Handy Hints For New IT Project Managers

Becoming a project management professional can be a fantastic career move – but it’s not without its difficulties. There are a broad range of skills you will need if you want to taste success, and it’s advisable to get some qualifications in the areas of project management that you want to explore.

Once you have qualified in project management, your pathway to a good job or an excellent client list will depend on a few things. With this in mind, we’re going to take a look at some of the most important factors to take in when managing projects of all kinds – so let’s get started straight away.

Understand the full problem. When you are just getting started in project management, you’ll be keen to start diving in and impressing clients or employers as fast as possible. The problem is, rushing into anything in IT, software development or installing hardware is going to be a disaster if you don’t understand the big picture. The developers and technical teams that work with will all have their own, individual problems to solve, but your job as project manager is to analyze every dependency and risk.

Use your ears. Great project managers understand how to listen to all the stakeholders in any given project, and then get everyone on their side to deliver the goods. It seems obvious, but it takes a while to build up this particular set of skills. You should be paying attention to the general workings and intricacies of your team; you need to be able to study your clients in minute detail; and you’ll need to recognize skills, abilities, and strengths of all team members as soon as possible.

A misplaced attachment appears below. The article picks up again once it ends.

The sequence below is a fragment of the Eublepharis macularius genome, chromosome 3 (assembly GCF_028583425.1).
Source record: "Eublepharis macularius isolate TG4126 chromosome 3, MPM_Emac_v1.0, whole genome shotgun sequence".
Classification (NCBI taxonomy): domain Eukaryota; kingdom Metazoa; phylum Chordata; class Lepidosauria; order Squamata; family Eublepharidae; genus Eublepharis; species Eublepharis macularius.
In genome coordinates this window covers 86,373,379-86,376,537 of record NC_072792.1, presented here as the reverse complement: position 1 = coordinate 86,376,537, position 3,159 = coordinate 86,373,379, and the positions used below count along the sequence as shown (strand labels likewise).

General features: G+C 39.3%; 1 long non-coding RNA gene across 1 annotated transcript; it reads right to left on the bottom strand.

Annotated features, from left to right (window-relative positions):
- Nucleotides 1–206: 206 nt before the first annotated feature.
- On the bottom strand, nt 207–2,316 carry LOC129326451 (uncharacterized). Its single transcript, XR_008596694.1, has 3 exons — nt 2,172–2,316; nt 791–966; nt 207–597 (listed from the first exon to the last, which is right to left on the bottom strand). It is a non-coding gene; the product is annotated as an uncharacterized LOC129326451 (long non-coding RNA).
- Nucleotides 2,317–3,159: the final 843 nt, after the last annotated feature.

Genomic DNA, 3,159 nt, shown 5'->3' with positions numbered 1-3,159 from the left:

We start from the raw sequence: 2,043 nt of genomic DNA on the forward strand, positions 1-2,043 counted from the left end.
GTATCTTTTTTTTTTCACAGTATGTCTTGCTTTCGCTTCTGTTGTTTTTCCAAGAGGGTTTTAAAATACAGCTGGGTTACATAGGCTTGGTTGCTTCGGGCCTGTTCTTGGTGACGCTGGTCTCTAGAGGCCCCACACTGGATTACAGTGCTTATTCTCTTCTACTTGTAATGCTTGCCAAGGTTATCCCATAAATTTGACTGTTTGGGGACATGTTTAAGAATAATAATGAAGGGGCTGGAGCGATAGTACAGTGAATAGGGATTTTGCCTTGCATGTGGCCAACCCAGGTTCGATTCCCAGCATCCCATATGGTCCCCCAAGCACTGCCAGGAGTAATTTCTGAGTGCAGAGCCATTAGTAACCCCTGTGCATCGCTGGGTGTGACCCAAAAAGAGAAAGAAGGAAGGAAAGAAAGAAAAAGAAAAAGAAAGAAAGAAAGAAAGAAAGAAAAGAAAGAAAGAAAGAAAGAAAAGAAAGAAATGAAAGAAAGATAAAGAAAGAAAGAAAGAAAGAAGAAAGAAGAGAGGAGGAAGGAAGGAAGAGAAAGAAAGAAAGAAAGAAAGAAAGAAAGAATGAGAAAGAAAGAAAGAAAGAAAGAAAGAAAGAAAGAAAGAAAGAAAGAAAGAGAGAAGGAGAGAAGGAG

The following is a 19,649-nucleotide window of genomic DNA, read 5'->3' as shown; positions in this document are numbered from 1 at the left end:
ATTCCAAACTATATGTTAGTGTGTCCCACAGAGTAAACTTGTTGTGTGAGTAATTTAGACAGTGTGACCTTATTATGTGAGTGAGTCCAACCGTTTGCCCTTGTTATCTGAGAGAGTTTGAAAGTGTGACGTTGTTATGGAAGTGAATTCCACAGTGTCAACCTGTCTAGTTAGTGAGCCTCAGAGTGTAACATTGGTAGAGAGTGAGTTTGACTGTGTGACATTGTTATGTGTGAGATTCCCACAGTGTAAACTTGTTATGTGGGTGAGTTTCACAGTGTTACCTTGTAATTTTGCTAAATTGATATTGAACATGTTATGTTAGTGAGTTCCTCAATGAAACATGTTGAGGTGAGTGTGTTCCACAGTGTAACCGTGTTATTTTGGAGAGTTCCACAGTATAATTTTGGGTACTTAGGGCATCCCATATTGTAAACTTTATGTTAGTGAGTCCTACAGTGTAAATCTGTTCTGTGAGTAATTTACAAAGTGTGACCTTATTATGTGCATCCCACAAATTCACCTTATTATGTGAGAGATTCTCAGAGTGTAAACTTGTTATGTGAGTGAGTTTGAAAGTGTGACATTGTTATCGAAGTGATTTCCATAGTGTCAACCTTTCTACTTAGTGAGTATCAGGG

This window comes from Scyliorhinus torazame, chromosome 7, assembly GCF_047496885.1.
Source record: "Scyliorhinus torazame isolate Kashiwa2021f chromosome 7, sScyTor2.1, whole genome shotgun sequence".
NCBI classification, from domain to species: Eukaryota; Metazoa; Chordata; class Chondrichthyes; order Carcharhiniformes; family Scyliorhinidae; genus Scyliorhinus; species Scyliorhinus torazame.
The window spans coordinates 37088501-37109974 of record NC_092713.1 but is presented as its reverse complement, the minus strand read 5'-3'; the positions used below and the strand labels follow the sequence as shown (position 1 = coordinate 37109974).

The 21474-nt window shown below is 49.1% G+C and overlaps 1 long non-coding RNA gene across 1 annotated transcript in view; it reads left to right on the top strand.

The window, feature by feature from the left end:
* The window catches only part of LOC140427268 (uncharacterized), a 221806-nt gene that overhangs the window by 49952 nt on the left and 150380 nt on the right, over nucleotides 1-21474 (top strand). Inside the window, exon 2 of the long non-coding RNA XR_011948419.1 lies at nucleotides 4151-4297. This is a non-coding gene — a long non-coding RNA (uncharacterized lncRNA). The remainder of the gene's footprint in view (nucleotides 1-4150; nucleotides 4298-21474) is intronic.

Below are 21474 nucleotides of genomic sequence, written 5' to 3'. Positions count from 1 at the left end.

Log everything. When working on complicated software or IT projects, it’s critical to record everything you do in depth. Failure to do so will cost you a lot of time – and possibly your reputation – later on down the line. It’s vital that you start documenting everything that happens in your project – and you should be passing on structured logging tips to developers and your technical teams, too. Ensuring these practices are in place will mean if there is a mistake – which is almost inevitable in a project – you’ll be able to identify where it has happened.

Understand your software inside and out. There are an enormous array of project management tools out there that can be a great help to your workflows. But they can also be a hindrance. It’s vital that you understand how to use your weapon of choice so that you can optimize your tools and lean on your teams to use the programs as much as possible. The more programs you know inside out, the better, too – different projects often benefit from, different tools.

Request feedback. Finally, don’t be an authoritative project manager if you want to taste success. Your role is to act as a guide for the teams you are running – not a dictator. The idea is to ensure the success of the project, and being able to take feedback from your team members will go a long way towards getting them onside. It’s all about taking responsibility, not acting with full authority.

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